The 3rd Triennale of Kogei In Kanazawa

Hyeyoung Cho

Hiromine Nakamura, Japan, The Otogi League Allstars: Momotaro, 2016
55×54×54 cm, Kogei type: dolls, technique: The work blends three techniques. The core is a Hakata doll decorated with color paints on an unglazed ceramic body. On this core, I painted a Gosho doll’ s clear and distinct face and hands using white pigment. Then, applying gold flake to patterns finely elevated using white pigment, I gave it the rich colors of a Saga doll. Image Courtesy of the 21st Century Museum of Contemporary Art Kanazawa, Japan

The 3rd Triennale of Kogei In Kanazawa, 21st Century Museum of Contemporary Art, Kanazawa, Japan
Theme: Kogei as Contemporary Art: Future Evolution
Competition: 2017 Kogei World Competition in Kanazawa
Special Exhibition: Kogei Collections in Kanazawa
January 21 through to February 11, 2017

The 3rd Triennale of Kogei in Kanazawa was delivered in actuality from the middle of 2016. The triennale has been organized around the world competition, publicising the event globally. As emphasised in the title of the event, the word “kogei” is distinctively noticeable. Unlike other material-maker based events around the world Kanazawa, Japan, a city known for its tradition in making and handcrafting metal, glass, ceramics, textiles and more, decided to use the authentic Japanese term “kogei”, a term perhaps there is no substitute in the English language. The triennale first began in 2010, initiated much to the endeavor of Director Yuji Akimoto of the 21st Century Museum of Contemporary Art, Kanazawa. He realized the importance of combining contemporary art with kogei, the city’s historic root. Each time a theme is given and this time it focused on the notion of “Kogei as Contemporary Art: Future Evolution”, a title most apt as it is the focus of the 21st Century Museum of Contemporary Art.

The competition was publicised and promoted in the early part of 2016 and it received some 600 applicants from all around the world (UK, USA, Korea, Japan and more). Six judges were invited to conduct the screening (Ronald T. Labaco, independent curator and former curator of the Museum of Art and Design in New York, USA; Ohi Toyasai, Ceramic Artist and Recipient of the Order of Culture, a member of the Japan Art Academy; Nakagawa Mamoru an intangible cultural property in metal work; Karasawa Masahiro, Chief Curator of Craft, National Museum of Modern Art, Tokyo, Japan; Akimoto Yuji, Director, 21st Century Museum of Contemporary Art, Kanazawa and myself). It underwent two screenings, the first was in August 2016 (online screening) and the final one was done on site in Kanazawa in November 2016.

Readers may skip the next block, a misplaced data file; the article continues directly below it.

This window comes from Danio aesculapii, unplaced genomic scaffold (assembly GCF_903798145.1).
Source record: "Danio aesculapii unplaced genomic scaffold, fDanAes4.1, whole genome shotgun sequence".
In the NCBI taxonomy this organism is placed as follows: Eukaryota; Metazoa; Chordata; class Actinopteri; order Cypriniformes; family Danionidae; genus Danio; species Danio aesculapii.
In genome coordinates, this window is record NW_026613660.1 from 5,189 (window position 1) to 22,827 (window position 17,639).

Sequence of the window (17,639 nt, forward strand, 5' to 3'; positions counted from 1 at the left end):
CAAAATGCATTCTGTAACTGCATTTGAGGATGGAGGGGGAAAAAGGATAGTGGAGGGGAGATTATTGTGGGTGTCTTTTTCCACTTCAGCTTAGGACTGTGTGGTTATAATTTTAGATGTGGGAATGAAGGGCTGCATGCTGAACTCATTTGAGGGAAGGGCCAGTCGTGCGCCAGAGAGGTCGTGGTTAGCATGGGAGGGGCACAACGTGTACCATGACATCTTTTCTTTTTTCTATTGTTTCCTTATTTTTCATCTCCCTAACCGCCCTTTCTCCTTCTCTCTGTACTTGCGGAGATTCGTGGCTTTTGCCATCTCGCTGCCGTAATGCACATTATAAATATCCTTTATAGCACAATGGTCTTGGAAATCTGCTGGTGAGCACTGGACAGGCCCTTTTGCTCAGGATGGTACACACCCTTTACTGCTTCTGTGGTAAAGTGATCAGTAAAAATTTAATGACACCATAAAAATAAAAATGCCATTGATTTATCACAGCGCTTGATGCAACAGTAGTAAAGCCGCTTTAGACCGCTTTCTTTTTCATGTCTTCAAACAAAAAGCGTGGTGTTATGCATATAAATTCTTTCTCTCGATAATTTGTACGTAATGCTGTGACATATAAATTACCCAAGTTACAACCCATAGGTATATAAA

There was one Grand Prize, one Merit Prize and six Special Recognition Awards selected in particular by the six judges. The Grand Prize was given to Igawa Takeshi, a lacquer artist; the Merit Prize to Nakamura Hiromine, a doll maker and the Special Recognition Awards went to Tsumori Hidenori (given by Ronald T. Labaco) using mixed materials, Kuroda Sachiko (given by Hyeyoung Cho) lacquer wearable objects, Ogi Takuya (Karasawa Masahiro) ceramics, Kise Hiroshi (given by Ohi Toyasai) working in metal, Omura Shunji (Nakagawa Mamoru) glass, and finally Nara Yuki (given by Akimoto Yuji) ceramics.

Having taken part in all the events organised for the triennale, it seemed that the competition proved to be an effective way of exposing hidden talents in particular in Japan. This time there were more international applicants than usual, with the participation of Ronald T. Labaco and myself. The competition is an effective way of gathering interesting pieces in one place at the same time as understanding the current tendency of the genre. The most interesting factor was to see that certain aspects of Kogei in Japan, remains true to its heritage and tradition as there is a distinctive Japanese sensibility that reflects on the lineage of Japan’s kogei history—the co-existence of tradition and modern is apparent. Furthermore, makers specializing in different materials are respected in Japan with a market for collection. This is something that is not so prominent in Korea.

Finally, the term “kogei” means more than making or production, in the Japanese sense. It is a way of life and aesthetics that can be found in paintings, ceramics and even tea ceremony. The term is rather complex, although initially it references to “artisan craft”, through centuries of practice it encompasses more than simply the notion of making and material embracing culture and aesthetics. Therefore, for the exhibition Future Forward, looking at craft and design in correlation to one another, the term “kogei” was used directly. This was discussed extensively at the symposium for the triennale, leaving the conclusion open for further discourses in the future.

It will be interesting to see how the triennale develops and progresses in the future as Japan is currently attempting to become more global with it authentic kogei traits. The special exhibition presenting the kogei collection of Kanazawa was inspiring. Again the exhibition embraced tradition with what is happening today, through the works of contemporary makers.

Definitely, lacquer and glass proved to be a strong point in contemporary Japanese kogei. Moreover Japan continues its tradition in doll making which is an important part of their everyday life.

Author

11205509_10153315395747292_5291607092520816808_nHyeyoung Cho lives in Seoul is dedicated to working in South Korea to continue building bridges with the greater craft world.

 

 

 

 

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